University College Hospital, Ibadan, says it did not owe the Ibadan Electricity Distribution Company a N495m bill, as being insinuated.

UCH’s Public Relations Officer, Mrs Funmilayo Adetuyibi, stated this in a statement made available to the News Agency of Nigeria on Wednesday in Ibadan.

NAN reports that IBEDC had disconnected power supply to UCH due to what it called accumulated bills of N495m, thus throwing the facility into darkness.

Adetuyibi, however, said that it was not true that the hospital had an accumulated bill of N495m over the last three years.

She said that the present UCH administration, led by Prof. Jesse Otegbayo, assumed office on March 1, 2019, and inherited over N27m as of February 27, 2019, adding that it had since ensured the monthly payment of bills brought by IBEDC.

According to her, the UCH management has also been settling the backlog of bills inherited from previous administrations.

“This management has had meetings with the IBEDC management on several occasions.

“Aside that, a payment plan on how to offset the backlog of the outstanding debt has been forwarded to both the consultant of IBEDC and the regional head of IBEDC.

“This payment plan was rejected by IBEDC. They insisted that first payment of N250m should be made within three months.

“This management’s catchphrase is ‘patients’ comfort and staff welfare.’ In essence, the issue of power supply and water supply to the hospital is critical to our operations.

“While we can say that we have outstanding bills to settle with the IBEDC, the hospital management has left no stone unturned in our proactive approach in making sure our teeming patients have access to adequate medical care at all times,” she said.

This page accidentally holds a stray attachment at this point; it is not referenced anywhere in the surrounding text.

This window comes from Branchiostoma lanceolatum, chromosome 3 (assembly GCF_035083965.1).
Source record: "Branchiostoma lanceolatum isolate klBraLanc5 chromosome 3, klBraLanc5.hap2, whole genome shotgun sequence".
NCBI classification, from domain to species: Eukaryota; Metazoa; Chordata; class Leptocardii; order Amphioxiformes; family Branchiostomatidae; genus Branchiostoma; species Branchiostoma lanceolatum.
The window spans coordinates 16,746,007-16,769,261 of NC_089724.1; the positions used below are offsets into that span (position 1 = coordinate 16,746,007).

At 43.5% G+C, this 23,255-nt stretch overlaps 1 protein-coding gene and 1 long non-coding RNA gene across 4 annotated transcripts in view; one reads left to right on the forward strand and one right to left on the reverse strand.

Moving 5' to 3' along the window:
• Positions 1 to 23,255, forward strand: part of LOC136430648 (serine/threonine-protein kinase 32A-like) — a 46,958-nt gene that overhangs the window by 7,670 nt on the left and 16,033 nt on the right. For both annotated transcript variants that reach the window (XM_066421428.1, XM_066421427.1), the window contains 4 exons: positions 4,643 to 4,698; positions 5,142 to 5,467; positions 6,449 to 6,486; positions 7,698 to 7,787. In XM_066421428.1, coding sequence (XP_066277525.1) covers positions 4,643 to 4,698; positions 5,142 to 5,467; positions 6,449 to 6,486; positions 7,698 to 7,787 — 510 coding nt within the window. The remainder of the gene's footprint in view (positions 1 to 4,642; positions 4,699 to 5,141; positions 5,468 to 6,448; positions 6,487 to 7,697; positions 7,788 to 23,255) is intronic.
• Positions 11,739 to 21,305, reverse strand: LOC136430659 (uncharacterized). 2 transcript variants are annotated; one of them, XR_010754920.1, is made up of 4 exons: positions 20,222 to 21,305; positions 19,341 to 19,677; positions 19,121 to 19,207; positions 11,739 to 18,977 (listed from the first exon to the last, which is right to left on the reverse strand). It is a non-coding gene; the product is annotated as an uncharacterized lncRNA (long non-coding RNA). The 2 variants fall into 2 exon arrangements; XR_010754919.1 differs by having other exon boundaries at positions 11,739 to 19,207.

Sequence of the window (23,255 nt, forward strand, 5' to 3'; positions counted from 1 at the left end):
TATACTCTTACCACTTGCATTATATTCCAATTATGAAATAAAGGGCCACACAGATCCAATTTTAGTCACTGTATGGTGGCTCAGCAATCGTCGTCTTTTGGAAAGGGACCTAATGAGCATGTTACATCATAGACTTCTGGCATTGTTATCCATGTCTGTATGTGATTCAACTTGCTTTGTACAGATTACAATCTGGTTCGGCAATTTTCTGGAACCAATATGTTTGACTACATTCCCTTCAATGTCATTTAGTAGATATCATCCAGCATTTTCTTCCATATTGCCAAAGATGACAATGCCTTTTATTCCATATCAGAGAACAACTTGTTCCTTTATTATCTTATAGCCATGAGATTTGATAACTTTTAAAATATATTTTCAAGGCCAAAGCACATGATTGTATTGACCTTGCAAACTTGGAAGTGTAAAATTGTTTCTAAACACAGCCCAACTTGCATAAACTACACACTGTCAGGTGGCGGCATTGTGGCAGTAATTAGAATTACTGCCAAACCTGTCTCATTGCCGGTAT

Adetuyibi denied the report that the hospital usually spent N160 million on diesel on a monthly basis, adding that only about N15m to N17m was being expended on diesel per month.

She also said that IBEDC had never given 24-hour power supply to UCH, according to the records of the hospital’s internal audit department.

“The narrative of patients’ relations buying sachet water does not arise at all. Even though the hospital does not have optimal water supply due to power outage, we rely on the generator to pump water.

“The hospital has only 45 generators. Out of these 45 generators, some are due for servicing while some are due for replacement,” she said.

Adetuyibi further stated that the hospital’s management had also made available solar inverters in some areas, including all out-patient clinics, Accident and Emergency Department, Endoscopy Suites, ECG Suites, Staff Clinic, Owena Dialysis Ward, and the Medical Microbiology Department, among others.

“As stated earlier, the contention we have with IBEDC is the old bill inherited by this current administration.
“We paid N50 million in January 2024, N55 million in February 2024 and N45 million in March 2024,” she said.

The public relations officer added that IBEDC was insisting that the hospital must pay the inherited bills, whereas it (UCH) had been settling the old bills along with current bills.

She said the management had appealed to the electricity distribution company on several occasions not to charge UCH on commercial rates because it renders social services.

“But our appeals have not had the ears of the company.

“However, in order to mitigate the effect of power outages, the hospital has set up an energy committee.
“The committee is responsible for raising funds to pay electricity bills and providing solar-powered energy to other service areas in the hospital.

“Aside that, the energy committee is charged with finding lasting solution, in the short and long term, to the energy problem.

“We plead with well-meaning individuals, corporate organisations, and the international community at large to come to the aid of the hospital.

“UCH is a national heritage; our collective legacy, and the onus of maintaining it lies on us all,” Adetuyibi said.

NAN